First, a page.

One who is Clown and the other is a Certified Clown.


Ok, if we want to level the playing field between brick and mortar and online store, the brick and mortar stores need to pass along the shipping costs as a line item to their customers.  

I find the difference between shipping costs and sales taxes for many of the items I buy to be negligible.  In those cases I buy for speed or convenience - which ever is more important to me at the time.  If I need it right now, I'll go out and get it.  If i can wait a couple of days and another Arctic Clipper is on the way, I might buy it online so I don't have to go outside.


Doctor against Doctor! Now that is One, You do NOT see OFTEN!


George Washington's bill of goods for his 1758 election to the House of Burgesses:

"40 gallons of Rum Punch @ 3/6 pr. galn             

15 gallons of Wine @ 10/ pr. galn                       

Dinner for your Friends                                      

13-1/2 gallons of Wine @ 10/                             

3-1/2 pts. of Brandy @ 1/3

13 Galls. Beer @ 1/3

8 qts. Cyder Royl @ 1/6


30 gallns. of strong beer @ 8d pr. gall 

1 hhd & 1 Barrell of Punch, consisting of 26 gals. best Barbadoes rum, 

12 lbs. S. Refd. Sugar 1/6

3 galls. and 3 quarts of Beer @ 1/ pr. gall 

10 Bowls of Punch @ 2/6 each

9 half pints of rum @ 7-1/2 d. each 

7-1/2 1 pint of wine"


Time for Gingrey to get on the bandwagon.

He could give away decommissioned aircraft from the factory in his district, Handel could give away chastity belts, Perdue could give away whole dollar stores......

It will take a lot for one of the candidates to really 'find the bottom'.


@The_Centrist Liberals don't care if you want to stroke your little gun every chance you get, we just want laws that keep you from doing it in public places. (BTW, can you tell us libs how to tell which is the good guy with a gun and which is the bad guy with a gun, when they start shooting up the joint, and killing folks that are texting their baby sitter.)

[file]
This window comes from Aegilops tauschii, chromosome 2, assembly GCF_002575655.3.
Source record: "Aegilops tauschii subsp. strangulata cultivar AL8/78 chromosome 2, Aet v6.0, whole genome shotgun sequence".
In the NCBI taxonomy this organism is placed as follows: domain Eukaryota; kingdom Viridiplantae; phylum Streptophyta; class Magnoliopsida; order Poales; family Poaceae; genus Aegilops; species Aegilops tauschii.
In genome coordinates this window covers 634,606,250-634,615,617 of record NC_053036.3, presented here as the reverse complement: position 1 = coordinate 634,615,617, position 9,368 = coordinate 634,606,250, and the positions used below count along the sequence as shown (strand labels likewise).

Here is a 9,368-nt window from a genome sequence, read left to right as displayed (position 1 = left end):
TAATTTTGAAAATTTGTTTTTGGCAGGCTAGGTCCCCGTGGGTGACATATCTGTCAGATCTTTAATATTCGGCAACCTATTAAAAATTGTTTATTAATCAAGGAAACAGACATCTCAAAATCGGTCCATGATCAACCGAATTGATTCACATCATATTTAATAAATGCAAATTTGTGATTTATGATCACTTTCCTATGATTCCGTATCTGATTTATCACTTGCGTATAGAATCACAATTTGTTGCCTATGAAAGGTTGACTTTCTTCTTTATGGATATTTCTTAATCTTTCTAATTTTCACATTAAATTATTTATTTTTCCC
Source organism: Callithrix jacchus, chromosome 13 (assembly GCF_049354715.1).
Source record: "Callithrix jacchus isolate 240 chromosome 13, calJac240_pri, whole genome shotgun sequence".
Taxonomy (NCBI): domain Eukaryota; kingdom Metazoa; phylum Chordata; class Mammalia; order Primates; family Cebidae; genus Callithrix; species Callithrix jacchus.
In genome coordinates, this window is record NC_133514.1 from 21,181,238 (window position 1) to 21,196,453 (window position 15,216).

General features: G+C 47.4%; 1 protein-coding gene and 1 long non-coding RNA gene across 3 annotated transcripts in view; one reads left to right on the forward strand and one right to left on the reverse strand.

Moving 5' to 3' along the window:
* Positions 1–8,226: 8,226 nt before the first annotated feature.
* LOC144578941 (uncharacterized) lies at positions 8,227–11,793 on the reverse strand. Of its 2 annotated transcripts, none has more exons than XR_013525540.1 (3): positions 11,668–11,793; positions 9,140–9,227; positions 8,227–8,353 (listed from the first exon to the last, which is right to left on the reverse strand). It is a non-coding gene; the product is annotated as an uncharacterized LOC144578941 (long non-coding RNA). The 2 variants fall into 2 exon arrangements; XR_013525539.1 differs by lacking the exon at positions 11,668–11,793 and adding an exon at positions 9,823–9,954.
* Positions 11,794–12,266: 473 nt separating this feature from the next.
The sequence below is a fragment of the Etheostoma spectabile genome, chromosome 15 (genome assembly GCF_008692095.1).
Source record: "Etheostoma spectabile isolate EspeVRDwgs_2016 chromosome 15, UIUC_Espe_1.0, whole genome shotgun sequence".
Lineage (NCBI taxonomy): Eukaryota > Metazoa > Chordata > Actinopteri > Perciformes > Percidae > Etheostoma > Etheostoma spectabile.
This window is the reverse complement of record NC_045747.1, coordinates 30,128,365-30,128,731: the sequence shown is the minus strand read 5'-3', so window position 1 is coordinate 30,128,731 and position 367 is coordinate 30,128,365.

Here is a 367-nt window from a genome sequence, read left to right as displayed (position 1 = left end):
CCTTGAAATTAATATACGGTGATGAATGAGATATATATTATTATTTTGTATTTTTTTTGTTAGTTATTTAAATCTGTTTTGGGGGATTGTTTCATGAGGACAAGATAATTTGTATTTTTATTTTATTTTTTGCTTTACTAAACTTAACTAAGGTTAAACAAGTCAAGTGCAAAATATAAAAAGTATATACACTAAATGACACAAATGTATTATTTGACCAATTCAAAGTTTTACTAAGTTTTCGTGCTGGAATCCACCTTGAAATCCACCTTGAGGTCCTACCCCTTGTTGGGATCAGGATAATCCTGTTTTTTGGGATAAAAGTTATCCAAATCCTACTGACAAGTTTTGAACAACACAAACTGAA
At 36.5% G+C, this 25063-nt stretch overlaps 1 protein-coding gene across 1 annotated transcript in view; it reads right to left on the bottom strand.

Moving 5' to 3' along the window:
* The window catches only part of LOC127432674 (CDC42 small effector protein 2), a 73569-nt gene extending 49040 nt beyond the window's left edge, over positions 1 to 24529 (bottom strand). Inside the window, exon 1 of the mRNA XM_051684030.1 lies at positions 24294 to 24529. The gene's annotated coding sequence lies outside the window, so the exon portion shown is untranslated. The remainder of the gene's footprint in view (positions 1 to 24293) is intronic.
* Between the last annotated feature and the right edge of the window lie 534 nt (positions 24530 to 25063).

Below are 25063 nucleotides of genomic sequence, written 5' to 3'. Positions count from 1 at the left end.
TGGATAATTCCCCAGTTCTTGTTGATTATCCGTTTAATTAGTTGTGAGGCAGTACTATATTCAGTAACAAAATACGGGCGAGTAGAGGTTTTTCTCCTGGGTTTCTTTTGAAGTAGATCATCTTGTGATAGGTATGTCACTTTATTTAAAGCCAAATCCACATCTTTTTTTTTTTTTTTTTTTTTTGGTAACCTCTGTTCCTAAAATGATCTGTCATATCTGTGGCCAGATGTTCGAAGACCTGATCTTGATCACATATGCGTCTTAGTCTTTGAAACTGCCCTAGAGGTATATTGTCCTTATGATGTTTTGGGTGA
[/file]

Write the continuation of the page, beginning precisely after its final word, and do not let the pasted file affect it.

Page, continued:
As for taxes, I'm with you, those damn libruls in the Jawja legislature have some nerve raising taxes on interweb sales, and that librul deal signing it into law. I'm sure you'll join with us centrists and vote the Dem ticket in November, right?


@The_Centrist, you must be hallucinating. What's the deal, do you have to post at least one crazy stupid thing a day for all the negative attention you crave?



If only dr. broun would consult reality in determining what he 'views' as Constitutional then he might be considered electable by more than 8% of the voters.



In those cases I buy for speed or convenience - which ever is more important to me at the time. 

My complaint against brick and mortar retail is they most likely will not have the specific item that I want. I am often told, "No, we don't have that in stock but I can order it for you." I can order the thing myself from Amazon, and have it delivered directly to my door.


@AuntieChrist, yep, the libruls in the legislature recently ok'd an extension of the tax that will fund the new football stadium and also passed a new hospital bed tax signed by librul Deal.  Them libruls in Cobb are thrilled with their new stadium tax hike, and librul The_Centrist cheered them on.


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  2. […] From Greg Bluestein at the AJC’s Political Insider: […]

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  4. […] The most interesting angle to come out of Monday’s gathering of the top GOP Senate hopefuls was the rift over legislation that would allow state and local governments to collect taxes from online sellers. Businessman David Perdue came out for it, the other contenders opposed it. […]